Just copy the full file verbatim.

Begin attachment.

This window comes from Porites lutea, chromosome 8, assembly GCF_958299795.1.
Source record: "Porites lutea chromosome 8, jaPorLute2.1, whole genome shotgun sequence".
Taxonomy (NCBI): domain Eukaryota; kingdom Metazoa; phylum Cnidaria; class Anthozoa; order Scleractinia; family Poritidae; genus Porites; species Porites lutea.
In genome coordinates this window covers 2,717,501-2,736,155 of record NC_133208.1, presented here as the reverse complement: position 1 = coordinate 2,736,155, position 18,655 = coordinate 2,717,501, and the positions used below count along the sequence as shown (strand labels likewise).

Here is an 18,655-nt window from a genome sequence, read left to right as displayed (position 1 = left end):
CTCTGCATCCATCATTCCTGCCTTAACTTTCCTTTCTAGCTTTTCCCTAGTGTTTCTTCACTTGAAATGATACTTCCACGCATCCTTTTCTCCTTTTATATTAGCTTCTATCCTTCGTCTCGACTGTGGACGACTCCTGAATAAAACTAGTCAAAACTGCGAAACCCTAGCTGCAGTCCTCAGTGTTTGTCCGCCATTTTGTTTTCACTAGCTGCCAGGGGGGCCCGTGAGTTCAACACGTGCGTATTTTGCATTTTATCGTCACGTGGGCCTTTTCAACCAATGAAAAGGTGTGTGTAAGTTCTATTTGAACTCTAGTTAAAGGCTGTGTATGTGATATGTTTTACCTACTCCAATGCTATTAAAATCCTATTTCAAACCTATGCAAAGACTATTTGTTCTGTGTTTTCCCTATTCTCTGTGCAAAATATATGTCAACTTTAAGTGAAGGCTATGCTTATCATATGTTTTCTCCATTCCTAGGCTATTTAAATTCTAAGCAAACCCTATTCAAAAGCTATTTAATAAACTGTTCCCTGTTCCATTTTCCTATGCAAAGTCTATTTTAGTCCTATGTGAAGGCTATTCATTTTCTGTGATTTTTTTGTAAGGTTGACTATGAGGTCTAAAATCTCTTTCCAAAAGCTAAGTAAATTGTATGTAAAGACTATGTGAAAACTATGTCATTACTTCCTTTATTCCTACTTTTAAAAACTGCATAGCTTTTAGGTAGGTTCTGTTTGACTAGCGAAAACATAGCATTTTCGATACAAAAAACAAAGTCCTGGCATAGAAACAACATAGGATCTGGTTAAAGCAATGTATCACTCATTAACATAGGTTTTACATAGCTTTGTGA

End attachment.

This window comes from Porites lutea, chromosome 8, assembly GCF_958299795.1.
Source record: "Porites lutea chromosome 8, jaPorLute2.1, whole genome shotgun sequence".
Taxonomy (NCBI): domain Eukaryota; kingdom Metazoa; phylum Cnidaria; class Anthozoa; order Scleractinia; family Poritidae; genus Porites; species Porites lutea.
In genome coordinates this window covers 2,717,501-2,736,155 of record NC_133208.1, presented here as the reverse complement: position 1 = coordinate 2,736,155, position 18,655 = coordinate 2,717,501, and the positions used below count along the sequence as shown (strand labels likewise).

Here is an 18,655-nt window from a genome sequence, read left to right as displayed (position 1 = left end):
CTCTGCATCCATCATTCCTGCCTTAACTTTCCTTTCTAGCTTTTCCCTAGTGTTTCTTCACTTGAAATGATACTTCCACGCATCCTTTTCTCCTTTTATATTAGCTTCTATCCTTCGTCTCGACTGTGGACGACTCCTGAATAAAACTAGTCAAAACTGCGAAACCCTAGCTGCAGTCCTCAGTGTTTGTCCGCCATTTTGTTTTCACTAGCTGCCAGGGGGGCCCGTGAGTTCAACACGTGCGTATTTTGCATTTTATCGTCACGTGGGCCTTTTCAACCAATGAAAAGGTGTGTGTAAGTTCTATTTGAACTCTAGTTAAAGGCTGTGTATGTGATATGTTTTACCTACTCCAATGCTATTAAAATCCTATTTCAAACCTATGCAAAGACTATTTGTTCTGTGTTTTCCCTATTCTCTGTGCAAAATATATGTCAACTTTAAGTGAAGGCTATGCTTATCATATGTTTTCTCCATTCCTAGGCTATTTAAATTCTAAGCAAACCCTATTCAAAAGCTATTTAATAAACTGTTCCCTGTTCCATTTTCCTATGCAAAGTCTATTTTAGTCCTATGTGAAGGCTATTCATTTTCTGTGATTTTTTTGTAAGGTTGACTATGAGGTCTAAAATCTCTTTCCAAAAGCTAAGTAAATTGTATGTAAAGACTATGTGAAAACTATGTCATTACTTCCTTTATTCCTACTTTTAAAAACTGCATAGCTTTTAGGTAGGTTCTGTTTGACTAGCGAAAACATAGCATTTTCGATACAAAAAACAAAGTCCTGGCATAGAAACAACATAGGATCTGGTTAAAGCAATGTATCACTCATTAACATAGGTTTTACATAGCTTTGTGA